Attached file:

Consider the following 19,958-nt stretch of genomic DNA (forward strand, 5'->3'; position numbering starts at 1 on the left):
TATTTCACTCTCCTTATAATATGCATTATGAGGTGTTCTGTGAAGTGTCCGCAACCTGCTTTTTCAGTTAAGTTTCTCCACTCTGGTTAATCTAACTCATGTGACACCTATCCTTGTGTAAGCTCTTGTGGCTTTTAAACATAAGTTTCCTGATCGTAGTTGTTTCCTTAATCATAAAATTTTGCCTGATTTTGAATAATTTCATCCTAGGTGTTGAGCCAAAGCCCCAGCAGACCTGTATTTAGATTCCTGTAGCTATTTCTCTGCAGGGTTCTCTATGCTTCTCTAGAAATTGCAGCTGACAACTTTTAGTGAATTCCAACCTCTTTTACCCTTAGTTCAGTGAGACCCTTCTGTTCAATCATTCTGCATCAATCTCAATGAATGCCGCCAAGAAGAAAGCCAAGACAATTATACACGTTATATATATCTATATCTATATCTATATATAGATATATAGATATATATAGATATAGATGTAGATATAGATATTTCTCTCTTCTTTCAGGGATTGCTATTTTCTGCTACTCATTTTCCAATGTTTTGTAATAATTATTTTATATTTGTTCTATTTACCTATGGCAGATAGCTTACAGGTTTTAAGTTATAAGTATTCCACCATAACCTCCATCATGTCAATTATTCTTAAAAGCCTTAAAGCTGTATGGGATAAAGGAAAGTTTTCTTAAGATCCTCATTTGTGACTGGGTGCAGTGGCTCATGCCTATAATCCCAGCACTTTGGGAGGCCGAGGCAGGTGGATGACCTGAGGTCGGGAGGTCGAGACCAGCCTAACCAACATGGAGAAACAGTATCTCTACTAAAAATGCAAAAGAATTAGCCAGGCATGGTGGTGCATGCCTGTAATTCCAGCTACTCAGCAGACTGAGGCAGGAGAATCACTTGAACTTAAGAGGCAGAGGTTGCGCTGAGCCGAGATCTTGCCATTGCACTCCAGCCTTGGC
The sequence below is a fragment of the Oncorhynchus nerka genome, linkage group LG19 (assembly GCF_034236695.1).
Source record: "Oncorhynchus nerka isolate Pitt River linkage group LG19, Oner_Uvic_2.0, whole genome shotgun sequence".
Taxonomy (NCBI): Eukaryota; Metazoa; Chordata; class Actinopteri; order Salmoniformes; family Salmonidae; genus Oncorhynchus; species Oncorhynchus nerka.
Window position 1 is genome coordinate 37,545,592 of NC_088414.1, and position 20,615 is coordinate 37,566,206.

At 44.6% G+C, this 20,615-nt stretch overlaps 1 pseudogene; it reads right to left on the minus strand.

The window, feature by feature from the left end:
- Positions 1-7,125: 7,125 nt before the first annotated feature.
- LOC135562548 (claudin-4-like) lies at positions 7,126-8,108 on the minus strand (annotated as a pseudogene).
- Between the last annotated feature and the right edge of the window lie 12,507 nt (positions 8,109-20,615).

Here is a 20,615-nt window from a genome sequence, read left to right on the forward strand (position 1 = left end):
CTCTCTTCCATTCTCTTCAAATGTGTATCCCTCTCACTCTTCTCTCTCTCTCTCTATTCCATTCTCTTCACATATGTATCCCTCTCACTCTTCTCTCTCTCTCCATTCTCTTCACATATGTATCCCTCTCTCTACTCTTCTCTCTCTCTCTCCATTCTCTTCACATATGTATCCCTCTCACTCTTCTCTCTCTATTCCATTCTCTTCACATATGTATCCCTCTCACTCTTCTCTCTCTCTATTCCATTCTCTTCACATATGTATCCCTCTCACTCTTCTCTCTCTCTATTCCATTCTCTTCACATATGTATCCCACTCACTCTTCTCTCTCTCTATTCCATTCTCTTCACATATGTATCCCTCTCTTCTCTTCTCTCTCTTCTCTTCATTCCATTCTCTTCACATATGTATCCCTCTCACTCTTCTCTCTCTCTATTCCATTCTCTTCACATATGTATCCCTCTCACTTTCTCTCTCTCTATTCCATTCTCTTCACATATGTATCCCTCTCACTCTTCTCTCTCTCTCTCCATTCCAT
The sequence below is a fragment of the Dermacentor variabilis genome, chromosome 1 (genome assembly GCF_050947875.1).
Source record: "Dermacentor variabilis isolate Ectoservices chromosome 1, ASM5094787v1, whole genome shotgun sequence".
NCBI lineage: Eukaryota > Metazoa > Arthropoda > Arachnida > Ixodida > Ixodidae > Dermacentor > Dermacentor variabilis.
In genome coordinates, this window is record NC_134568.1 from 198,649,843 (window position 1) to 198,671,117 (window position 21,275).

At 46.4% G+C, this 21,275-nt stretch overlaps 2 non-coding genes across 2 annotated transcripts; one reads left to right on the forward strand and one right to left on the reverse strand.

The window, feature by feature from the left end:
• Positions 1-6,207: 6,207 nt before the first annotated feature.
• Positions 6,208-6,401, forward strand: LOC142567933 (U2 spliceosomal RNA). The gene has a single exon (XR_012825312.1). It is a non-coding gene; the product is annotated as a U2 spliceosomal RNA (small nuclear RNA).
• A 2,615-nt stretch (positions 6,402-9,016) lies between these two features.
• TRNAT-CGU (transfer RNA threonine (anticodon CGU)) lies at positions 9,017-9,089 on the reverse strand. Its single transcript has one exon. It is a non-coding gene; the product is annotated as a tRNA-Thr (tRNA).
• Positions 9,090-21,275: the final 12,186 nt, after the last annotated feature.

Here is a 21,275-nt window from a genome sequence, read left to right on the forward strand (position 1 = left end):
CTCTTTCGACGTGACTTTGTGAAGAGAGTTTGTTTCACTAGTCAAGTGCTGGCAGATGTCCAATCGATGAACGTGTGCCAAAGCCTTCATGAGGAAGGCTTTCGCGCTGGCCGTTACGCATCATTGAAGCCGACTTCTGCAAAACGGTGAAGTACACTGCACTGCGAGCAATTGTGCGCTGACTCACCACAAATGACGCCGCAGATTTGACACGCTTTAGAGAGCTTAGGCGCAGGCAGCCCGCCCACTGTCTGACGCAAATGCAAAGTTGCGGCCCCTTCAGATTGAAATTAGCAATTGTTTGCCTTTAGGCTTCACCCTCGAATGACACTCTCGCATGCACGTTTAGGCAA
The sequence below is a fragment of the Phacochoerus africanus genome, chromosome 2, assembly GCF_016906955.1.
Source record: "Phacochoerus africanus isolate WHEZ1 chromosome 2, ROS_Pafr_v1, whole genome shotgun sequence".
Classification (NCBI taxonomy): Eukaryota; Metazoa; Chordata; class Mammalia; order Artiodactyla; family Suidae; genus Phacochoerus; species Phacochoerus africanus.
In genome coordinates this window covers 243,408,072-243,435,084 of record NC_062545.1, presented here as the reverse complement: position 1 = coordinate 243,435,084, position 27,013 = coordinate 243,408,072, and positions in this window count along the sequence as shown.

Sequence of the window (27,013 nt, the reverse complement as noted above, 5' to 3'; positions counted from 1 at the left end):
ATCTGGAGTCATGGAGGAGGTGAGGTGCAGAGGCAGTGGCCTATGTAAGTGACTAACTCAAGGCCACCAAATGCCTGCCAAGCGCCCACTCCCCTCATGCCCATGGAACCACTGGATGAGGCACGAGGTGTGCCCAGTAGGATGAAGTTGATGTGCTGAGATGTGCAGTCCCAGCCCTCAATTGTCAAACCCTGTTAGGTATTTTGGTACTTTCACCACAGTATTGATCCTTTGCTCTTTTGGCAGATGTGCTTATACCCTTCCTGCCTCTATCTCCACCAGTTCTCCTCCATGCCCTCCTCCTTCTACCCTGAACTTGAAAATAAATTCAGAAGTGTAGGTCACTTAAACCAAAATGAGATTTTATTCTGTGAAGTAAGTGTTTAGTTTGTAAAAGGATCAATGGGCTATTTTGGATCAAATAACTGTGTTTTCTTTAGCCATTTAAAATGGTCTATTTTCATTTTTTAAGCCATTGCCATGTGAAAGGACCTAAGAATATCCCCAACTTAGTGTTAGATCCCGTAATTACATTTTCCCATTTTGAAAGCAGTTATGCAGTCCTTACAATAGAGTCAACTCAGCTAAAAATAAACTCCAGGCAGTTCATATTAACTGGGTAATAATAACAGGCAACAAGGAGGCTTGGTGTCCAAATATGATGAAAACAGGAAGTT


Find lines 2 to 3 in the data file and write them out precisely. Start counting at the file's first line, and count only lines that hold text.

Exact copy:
TATTTCACTCTCCTTATAATATGCATTATGAGGTGTTCTGTGAAGTGTCCGCAACCTGCTTTTTCAGTTAAGTTTCTCCACTCTGGTTAATCTAACTCATGTGACACCTATCCTTGTGTAAGCTCTTGTGGCTTTTAAACATAAGTTTCCTGATCGTAGTTGTTTCCTTAATCATAAAATTTTGCCTGATTTTGAATAATTTCATCCTAGGTGTTGAGCCAAAGCCCCAGCAGACCTGTATTTAGATTCCTGTAGCTATTTCTCTGCAGGGTTCTCTATGCTTCTCTAGAAATTGCAGCTGACAACTTTTAGTGAATTCCAACCTCTTTTACCCTTAGTTCAGTGAGACCCTTCTGTTCAATCATTCTGCATCAATCTCAATGAATGCCGCCAAGAAGAAAGCCAAGACAATTATACACGTTATATATATCTATATCTATATCTATATATAGATATATAGATATATATAGATATAGATGTAGATATAGATATTTCTCTCTTCTTTCAGGGATTGCTATTTTCTGCTACTCATTTTCCAATGTTTTGTAATAATTATTTTATATTTGTTCTATTTACCTATGGCAGATAGCTTACAGGTTTTAAGTTATAAGTATTCCACCATAACCTCCATCATGTCAATTATTCTTAAAAGCCTTAAAGCTGTATGGGATAAAGGAAAGTTTTCTTAAGATCCTCATTTGTGACTGGGTGCAGTGGCTCATGCCTATAATCCCAGCACTTTGGGAGGCCGAGGCAGGTGGATGACCTGAGGTCGGGAGGTCGAGACCAGCCTAACCAACATGGAGAAACAGTATCTCTACTAAAAATGCAAAAGAATTAGCCAGGCATGGTGGTGCATGCCTGTAATTCCAGCTACTCAGCAGACTGAGGCAGGAGAATCACTTGAACTTAAGAGGCAGAGGTTGCGCTGAGCCGAGATCTTGCCATTGCACTCCAGCCTTGGC
The sequence below is a fragment of the Oncorhynchus nerka genome, linkage group LG19 (assembly GCF_034236695.1).